Direct indexing gains momentum

Competition or a complement to ETFs?

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The ease of use, versatility and liquidity of the ETF wrapper has led to its growing adoption within investor portfolios. US-listed ETFs have gathered over $800bn inflows this year, bringing total assets to over $7trn. This trend has been picking up steam over the past few years, with investors showing particular interest in low-cost, passive ETFs.

But there are signs that many of the biggest names in asset management, including top ETF issuers like BlackRock and Vanguard, are betting on an investor that wants a higher degree of control and customization over their portfolios than ETFs can provide. Direct indexing is a term that is gaining traction, as wealth managers compete in a race to snap up direct indexing providers to prepare for continued growth.


Source: Javelin Strategy & Research

In 2020, BlackRock acquired Aperio, a firm that was considered a pioneer in direct indexing. And in 2021, Vanguard announced its first acquisition in the firm’s 46-year history, direct indexing platform Just Invest. With the two largest ETF issuers willing to shell out to acquire this technology, it is no wonder the ETF industry at large is taking notice.

Furthermore, there are few direct indexing technology firms left to buy. Given the high degree of complexity, this technology can take time to build from scratch. Companies that miss out on the ability to acquire a firm with these capabilities already built out risk finding themselves late to the party.

What is direct indexing?

Direct indexing allows investors to directly own all or some of the securities within an index in a way that is customized to fit their individual needs. In other words, it offers access to a specific part of the market in a similar way that an ETF would, except the investor owns the underlying securities instead and can tweak the exposure if desired.

By holding the underlying securities, investors are able to access certain benefits such as reduction of tax liabilities or removing overlapping exposure to large single-stock positions held elsewhere. Customisation can also be used to do things like tilt the portfolio toward specific factors or align the portfolio with the client’s view on ESG issues.

Pros and cons

While direct indexing has often been viewed as an alternative to ETFs, each has its own set of benefits. Investors will need to weigh these pros and cons against their individual needs to determine which one makes sense for their portfolio.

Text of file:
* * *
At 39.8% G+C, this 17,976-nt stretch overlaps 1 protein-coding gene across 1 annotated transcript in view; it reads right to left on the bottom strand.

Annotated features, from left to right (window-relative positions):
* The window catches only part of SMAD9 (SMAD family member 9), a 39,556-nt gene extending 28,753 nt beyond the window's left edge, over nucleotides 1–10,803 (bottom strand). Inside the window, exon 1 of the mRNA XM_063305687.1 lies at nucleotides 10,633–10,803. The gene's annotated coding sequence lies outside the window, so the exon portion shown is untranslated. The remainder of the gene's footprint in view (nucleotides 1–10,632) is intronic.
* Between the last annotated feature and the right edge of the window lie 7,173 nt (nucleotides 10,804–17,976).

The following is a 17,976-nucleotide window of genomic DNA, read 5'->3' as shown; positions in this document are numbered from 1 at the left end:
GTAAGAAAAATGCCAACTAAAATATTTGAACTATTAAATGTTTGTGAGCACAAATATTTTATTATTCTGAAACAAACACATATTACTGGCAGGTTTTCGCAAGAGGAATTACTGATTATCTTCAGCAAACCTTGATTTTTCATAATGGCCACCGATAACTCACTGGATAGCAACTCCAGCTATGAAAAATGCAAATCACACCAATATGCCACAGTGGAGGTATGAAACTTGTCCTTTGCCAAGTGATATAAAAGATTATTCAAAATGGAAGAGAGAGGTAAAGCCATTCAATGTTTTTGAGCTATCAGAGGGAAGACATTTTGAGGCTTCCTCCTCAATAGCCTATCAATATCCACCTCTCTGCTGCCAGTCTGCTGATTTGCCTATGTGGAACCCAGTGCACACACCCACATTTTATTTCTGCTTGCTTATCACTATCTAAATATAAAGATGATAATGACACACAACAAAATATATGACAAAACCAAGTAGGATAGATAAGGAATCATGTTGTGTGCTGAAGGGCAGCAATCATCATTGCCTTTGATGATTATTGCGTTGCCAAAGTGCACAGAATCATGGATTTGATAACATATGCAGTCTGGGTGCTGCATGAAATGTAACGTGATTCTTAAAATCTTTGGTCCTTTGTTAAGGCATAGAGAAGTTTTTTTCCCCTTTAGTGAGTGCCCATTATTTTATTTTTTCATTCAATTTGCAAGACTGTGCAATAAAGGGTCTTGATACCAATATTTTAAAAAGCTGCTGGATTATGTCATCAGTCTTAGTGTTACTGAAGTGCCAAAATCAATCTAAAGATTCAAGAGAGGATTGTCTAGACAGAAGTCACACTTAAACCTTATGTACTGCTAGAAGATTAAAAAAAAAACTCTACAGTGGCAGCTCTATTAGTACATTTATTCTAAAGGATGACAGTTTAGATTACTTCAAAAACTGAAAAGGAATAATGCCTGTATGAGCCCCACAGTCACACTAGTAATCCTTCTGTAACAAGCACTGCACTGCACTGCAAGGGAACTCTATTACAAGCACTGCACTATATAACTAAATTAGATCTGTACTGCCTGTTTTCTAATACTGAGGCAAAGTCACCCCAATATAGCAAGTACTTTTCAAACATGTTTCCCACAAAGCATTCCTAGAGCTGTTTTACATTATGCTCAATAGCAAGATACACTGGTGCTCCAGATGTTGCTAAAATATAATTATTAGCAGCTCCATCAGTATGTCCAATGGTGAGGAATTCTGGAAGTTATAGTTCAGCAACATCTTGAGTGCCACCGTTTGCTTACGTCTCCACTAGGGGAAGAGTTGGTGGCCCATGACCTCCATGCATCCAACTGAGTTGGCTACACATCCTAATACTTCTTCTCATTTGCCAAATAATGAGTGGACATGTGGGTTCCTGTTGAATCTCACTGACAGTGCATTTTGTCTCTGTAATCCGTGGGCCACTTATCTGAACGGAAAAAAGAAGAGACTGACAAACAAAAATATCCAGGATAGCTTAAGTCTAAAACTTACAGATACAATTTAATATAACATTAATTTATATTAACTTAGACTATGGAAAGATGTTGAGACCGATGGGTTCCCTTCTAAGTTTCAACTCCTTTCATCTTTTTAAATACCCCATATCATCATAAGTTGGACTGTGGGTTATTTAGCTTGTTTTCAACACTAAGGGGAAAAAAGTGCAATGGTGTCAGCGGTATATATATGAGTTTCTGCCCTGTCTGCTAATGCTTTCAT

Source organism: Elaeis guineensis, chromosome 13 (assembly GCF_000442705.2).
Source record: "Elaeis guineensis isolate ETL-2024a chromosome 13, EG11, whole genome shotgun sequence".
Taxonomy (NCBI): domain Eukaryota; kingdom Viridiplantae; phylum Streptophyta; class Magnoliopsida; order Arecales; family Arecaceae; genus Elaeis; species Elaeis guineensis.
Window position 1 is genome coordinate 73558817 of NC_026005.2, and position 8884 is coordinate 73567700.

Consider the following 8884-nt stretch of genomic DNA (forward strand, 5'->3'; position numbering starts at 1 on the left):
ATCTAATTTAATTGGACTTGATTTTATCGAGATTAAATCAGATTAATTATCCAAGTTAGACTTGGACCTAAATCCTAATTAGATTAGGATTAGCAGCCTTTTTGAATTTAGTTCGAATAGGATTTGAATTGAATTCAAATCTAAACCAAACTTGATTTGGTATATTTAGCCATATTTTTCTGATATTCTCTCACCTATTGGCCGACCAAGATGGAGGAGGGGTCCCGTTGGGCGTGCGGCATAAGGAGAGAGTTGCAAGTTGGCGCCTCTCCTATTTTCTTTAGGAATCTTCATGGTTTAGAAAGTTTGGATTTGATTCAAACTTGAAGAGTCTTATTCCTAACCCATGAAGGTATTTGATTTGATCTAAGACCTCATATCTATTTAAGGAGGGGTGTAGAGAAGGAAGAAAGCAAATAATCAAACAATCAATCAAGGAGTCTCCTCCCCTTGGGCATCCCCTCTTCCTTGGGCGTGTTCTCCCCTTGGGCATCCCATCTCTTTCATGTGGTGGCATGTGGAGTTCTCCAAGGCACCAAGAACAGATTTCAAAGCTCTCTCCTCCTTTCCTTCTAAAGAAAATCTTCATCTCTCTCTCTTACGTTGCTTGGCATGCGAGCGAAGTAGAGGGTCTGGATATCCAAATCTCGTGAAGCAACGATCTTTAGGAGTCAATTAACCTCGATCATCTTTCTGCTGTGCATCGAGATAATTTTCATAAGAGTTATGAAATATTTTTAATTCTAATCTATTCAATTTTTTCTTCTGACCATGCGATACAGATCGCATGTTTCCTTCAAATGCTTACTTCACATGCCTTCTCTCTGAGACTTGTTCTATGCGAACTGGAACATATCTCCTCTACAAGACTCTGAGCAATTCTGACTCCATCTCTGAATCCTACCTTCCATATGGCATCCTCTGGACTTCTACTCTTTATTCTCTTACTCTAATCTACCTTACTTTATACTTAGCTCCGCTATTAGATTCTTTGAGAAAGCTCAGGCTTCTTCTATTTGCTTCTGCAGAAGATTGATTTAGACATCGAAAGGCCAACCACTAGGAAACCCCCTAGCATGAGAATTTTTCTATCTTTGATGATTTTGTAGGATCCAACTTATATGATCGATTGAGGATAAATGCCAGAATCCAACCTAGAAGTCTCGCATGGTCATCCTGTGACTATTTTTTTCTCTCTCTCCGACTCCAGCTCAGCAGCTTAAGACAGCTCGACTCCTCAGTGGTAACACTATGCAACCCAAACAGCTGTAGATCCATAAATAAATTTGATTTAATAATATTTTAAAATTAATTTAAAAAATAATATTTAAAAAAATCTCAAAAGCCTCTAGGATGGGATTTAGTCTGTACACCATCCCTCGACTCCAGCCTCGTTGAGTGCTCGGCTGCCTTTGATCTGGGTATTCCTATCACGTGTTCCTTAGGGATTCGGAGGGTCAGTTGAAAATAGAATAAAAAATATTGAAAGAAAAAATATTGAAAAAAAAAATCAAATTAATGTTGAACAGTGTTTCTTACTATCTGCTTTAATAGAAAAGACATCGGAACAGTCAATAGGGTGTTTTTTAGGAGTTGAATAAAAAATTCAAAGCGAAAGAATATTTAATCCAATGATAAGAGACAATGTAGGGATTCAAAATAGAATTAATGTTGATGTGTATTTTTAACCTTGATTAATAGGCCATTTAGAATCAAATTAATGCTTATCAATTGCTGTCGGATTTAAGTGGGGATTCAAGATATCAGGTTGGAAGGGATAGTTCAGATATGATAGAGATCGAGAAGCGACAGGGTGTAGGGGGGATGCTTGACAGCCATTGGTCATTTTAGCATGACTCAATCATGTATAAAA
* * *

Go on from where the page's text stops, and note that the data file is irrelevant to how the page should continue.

Currently, direct indexing fees are projected to be around 0.15-0.35% annually. This represents a significant premium to many vanilla ETFs that offer cap-weighted exposure to a wide range of asset classes. For now, investors without customisation needs are likely better off sticking with these ETFs.

But smart beta ETFs come with higher fees. For example, the Invesco S&P 500 Low Volatility UCITS ETF (SPLW) has an expense ratio of 0.25%. And ETFs that incorporate ESG screens also have higher fees. The iShares MSCI World ESG Screened UCITS ETF (SAWD) takes a basic approach to ESG screening and rings up at 0.20%.

Investors interested in tailoring their portfolio to their unique ESG views are likely willing to pay just a bit more for the customization and tax harvesting benefits.

Competition or complement?

Direct indexing is often positioned as a direct competitor to ETFs, but they should be viewed as two separate tools in a toolbox, acting in a complementary way to one another within investor portfolios.

Along with client needs, some asset classes may be better suited than others for direct indexing at this time. As an example, since bonds are less volatile and less liquid than equities, this part of a portfolio may be more well-suited for ETFs even if an investor is using direct indexing for all or part of their equity exposure.

In other words, investors should not take an all-or-nothing view, but instead, look to combine these tools in a way that makes the most sense within their portfolio.

Looking ahead

As ETF inflows this year have demonstrated, there are currently few signs that direct indexing is eating into the ETF industry’s growing market share. And though the first US-listed ETF was launched in 1993, ETFs have yet to overtake mutual fund assets.

According to data from Statista, just under $24trn was invested in US-listed mutual funds at the end of 2020, meaning there is still more room for ETF assets to grow, either through investors switching investment vehicles or through further mutual fund-to-ETF conversions.

Cerulli Associates, an asset management research firm, has forecasted ETFs will continue to grow at a faster pace than mutual funds over the next several years. But growth rates for direct indexing are projected to be even higher than that of ETFs.

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Cerulli’s research projects that direct indexing, a $399bn market at the end of the second quarter of 2021, will grow to over $700bn by 2026.

As direct indexing technology advances and scales, potentially reducing fees over time, this could further shift the dial in direct indexing’s favour for implementation within at least a portion of an investor’s portfolio.

This story was originally published

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